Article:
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Alexander SCRIABIN (1872-1915)
Five Preludes Op.15 [7’13]
Sonata No.3 Op.23 in F sharp minor [20’42]
Nikolai MEDTNER (1880-1951]

Sonata-Reminiscenza Op.38 No.1 [16’09]
Igor STRAVINSKY (1882-1951)

Three Movements from Petroushka [15’39]
Evgeny Kissin (piano)
rec. SWR Studio, Freiburg, Germany, 7-8 August 2004. DDD
BMG-RCA RED SEAL 82876 65390-2 [59’55]

After such phenomenal early success, I suppose it was inevitable that Evgeny Kissin’s career would meet a ‘blip’. Actually, it’s only really happened regarding some recent recordings, and even then only because of the standards he set himself with early ones, such as the Carnegie debut and his Brahms Paganini Variations disc. The combination of barnstorming virtuosity and mercurial temperament were well displayed there, and they are now very much on show with this excellently programmed all-Russian recital.

Kissin really is on home territory with this music. His Chopin credentials are needed with the early Scriabin Preludes, which pay homage to the Polish master in a number of ways – indeed, they sound at times like ‘wood chippings from the master’s workbench’ - to quote Simon Rattle on the young Schoenberg’s Wagnerisms. They are attractive, tuneful miniatures that hardly prepare you for the more mature Scriabin to come, except maybe in their improvisatory freedom. The composer gave the Sonata’s premiere in 1900, adding what became a trademark-type subtitle ‘Soul States’. Kissin delves deeply into this soul, revelling in the murky harmonic waters and blurring of bar lines that are becoming evident as the composer experiments with form and content. The work is clearly structured in four movements, but there is a rhapsodic freedom and wildness that Kissin captures beautifully, showing a touch more abandon than the otherwise excellent Håkan Austbø on his very recommendable set of the complete sonatas (Brilliant Classics). The slow third movement boasts one of Scriabin’s most memorable tunes, a shimmering, luminous figuration that Kissin turns into something characteristically ecstatic. It’s a marvellous performance that fully realizes the composer’s description of the sonata as ‘a tender and melancholy sea of feeling’.

Talking of melancholy, I’ve never fully subscribed to the Richard Taruskin view of Nikolai Medtner as ‘a poor man’s Rachmaninoff’, though comparison with that other great composer-pianist is almost inevitable when you hear Medtner’s music. The one-movement Sonata-Reminiscenza has a wistful nostalgia that inhabits a similar emotional terrain, but then so much Russian music does. Kissin is alive to the many varied mood-swings and harmonic nuances that make Medtner’s best music really very attractive. It’s Russian playing in the best sense and when I played Grigory Ginsberg’s classic account (Philips Great Pianists series) the inherited tradition, split hands and all, seemed obvious.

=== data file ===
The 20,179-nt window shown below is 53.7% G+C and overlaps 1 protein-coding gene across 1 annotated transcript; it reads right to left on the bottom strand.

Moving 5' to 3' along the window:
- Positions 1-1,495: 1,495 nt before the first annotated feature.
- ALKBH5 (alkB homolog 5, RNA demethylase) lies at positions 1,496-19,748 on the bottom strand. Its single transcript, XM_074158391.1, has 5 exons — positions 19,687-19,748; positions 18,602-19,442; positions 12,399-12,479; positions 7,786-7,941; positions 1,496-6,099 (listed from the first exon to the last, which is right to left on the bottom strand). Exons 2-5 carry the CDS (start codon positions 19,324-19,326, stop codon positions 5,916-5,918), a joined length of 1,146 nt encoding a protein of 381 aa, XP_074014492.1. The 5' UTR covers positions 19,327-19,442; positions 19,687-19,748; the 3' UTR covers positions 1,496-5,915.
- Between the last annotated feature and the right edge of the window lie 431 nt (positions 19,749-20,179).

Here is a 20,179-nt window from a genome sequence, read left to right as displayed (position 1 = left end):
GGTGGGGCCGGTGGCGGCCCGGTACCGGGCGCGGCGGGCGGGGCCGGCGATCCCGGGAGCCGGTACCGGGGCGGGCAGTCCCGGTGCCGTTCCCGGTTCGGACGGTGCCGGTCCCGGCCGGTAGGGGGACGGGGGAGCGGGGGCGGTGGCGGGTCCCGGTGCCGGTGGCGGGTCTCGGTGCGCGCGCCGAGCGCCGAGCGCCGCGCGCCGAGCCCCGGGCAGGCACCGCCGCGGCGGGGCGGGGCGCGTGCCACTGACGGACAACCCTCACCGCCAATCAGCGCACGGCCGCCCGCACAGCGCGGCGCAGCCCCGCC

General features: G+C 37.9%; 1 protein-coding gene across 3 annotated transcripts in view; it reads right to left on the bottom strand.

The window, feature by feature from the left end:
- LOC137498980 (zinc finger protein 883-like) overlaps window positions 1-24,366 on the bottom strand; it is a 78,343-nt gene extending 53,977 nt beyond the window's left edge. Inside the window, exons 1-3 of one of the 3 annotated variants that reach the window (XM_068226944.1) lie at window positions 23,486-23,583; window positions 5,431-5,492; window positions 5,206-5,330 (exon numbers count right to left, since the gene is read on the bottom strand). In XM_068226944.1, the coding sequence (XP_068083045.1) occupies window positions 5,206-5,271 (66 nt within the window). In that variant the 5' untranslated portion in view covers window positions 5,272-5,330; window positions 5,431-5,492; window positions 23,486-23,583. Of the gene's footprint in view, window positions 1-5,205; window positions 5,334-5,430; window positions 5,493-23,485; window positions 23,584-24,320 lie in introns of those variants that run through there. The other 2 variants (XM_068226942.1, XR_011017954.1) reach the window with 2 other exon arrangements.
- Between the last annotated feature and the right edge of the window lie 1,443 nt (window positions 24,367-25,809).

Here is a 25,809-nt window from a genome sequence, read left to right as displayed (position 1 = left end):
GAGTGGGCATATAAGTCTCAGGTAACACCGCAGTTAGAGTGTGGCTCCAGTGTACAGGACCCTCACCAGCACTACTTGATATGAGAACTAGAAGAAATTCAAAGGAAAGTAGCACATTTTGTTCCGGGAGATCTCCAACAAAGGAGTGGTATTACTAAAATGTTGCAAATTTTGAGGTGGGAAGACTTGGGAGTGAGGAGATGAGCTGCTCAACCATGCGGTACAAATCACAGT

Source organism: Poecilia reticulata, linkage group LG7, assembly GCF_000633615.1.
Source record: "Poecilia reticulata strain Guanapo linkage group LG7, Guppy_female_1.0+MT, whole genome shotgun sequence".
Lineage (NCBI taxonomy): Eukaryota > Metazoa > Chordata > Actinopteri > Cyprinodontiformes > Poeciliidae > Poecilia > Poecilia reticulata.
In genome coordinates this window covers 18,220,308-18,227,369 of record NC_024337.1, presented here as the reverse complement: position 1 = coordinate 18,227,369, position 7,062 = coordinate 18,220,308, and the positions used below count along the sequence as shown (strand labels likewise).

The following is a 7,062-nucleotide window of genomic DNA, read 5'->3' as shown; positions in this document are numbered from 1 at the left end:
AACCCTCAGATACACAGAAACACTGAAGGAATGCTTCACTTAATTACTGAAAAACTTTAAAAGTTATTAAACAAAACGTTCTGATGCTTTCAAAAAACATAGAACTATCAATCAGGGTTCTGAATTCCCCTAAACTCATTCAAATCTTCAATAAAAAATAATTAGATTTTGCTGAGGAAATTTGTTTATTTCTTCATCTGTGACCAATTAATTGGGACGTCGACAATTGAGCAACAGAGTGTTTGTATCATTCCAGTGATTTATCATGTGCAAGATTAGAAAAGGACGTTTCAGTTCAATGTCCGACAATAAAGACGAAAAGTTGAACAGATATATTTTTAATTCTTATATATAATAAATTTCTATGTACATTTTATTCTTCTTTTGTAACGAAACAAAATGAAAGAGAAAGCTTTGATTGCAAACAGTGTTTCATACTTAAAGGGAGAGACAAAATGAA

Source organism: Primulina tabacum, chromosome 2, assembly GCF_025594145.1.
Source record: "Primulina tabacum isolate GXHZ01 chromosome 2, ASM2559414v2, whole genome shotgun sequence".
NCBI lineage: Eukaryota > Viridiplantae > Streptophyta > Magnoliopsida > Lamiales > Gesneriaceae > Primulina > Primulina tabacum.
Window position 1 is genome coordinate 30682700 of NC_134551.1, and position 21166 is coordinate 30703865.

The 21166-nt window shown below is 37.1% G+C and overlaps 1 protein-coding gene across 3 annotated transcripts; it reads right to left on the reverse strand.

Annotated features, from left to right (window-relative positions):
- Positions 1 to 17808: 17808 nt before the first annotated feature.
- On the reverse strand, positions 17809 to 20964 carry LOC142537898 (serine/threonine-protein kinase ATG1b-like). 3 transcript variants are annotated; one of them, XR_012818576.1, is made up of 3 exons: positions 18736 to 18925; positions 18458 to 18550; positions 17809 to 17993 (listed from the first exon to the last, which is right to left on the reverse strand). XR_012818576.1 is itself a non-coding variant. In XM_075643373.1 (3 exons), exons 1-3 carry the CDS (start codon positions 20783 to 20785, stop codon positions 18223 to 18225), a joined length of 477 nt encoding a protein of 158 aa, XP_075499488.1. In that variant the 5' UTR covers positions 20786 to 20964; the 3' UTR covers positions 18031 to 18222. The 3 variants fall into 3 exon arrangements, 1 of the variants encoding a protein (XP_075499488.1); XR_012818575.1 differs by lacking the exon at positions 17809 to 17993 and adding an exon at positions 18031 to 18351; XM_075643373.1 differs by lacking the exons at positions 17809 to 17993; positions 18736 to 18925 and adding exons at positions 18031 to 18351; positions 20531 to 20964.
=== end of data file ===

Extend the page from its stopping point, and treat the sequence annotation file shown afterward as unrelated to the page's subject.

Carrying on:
You would think that Kissin’s technical command would suit Stravinsky’s Petroushka Movements to perfection and, for the most part, it’s as successful and thrilling as it ought to be. This work has been dominated on disc by Pollini’s staggering account on DG, still available as part of a recital of 20th Century piano music. There have been other pretenders to the crown, notably Lortie and Donohoe, but none has ever displaced Pollini’s electrifying blend of rock-steady rhythmic stability and technical accuracy, even in the face of near-insane pianistic demands. Kissin is very different here, not afraid to use lashings of pedal (which Pollini keeps to a minimum) and his own unique rubato. He allows the music to breathe more than Pollini, whose ice-cool clarity does suit the music but is a shade unyielding and hard. One feels an organic growth and I was more aware with Kissin of this being virtually a sonata rather than a series of showcase encores. It’s very hard to get Pollini out of your head with this piece, so authoritative is his account, but Kissin is definitely more warmly recorded and on a better-sounding instrument, so it’s perhaps best seen as a viable alternative by another great pianist of our time.

Liner notes by Steven Wigler are good and, as mentioned, the recording does not let the side down. Despite being short-ish measure by today’s standards, this disc finds the young Russian on commanding and imperious form.

Tony Haywood



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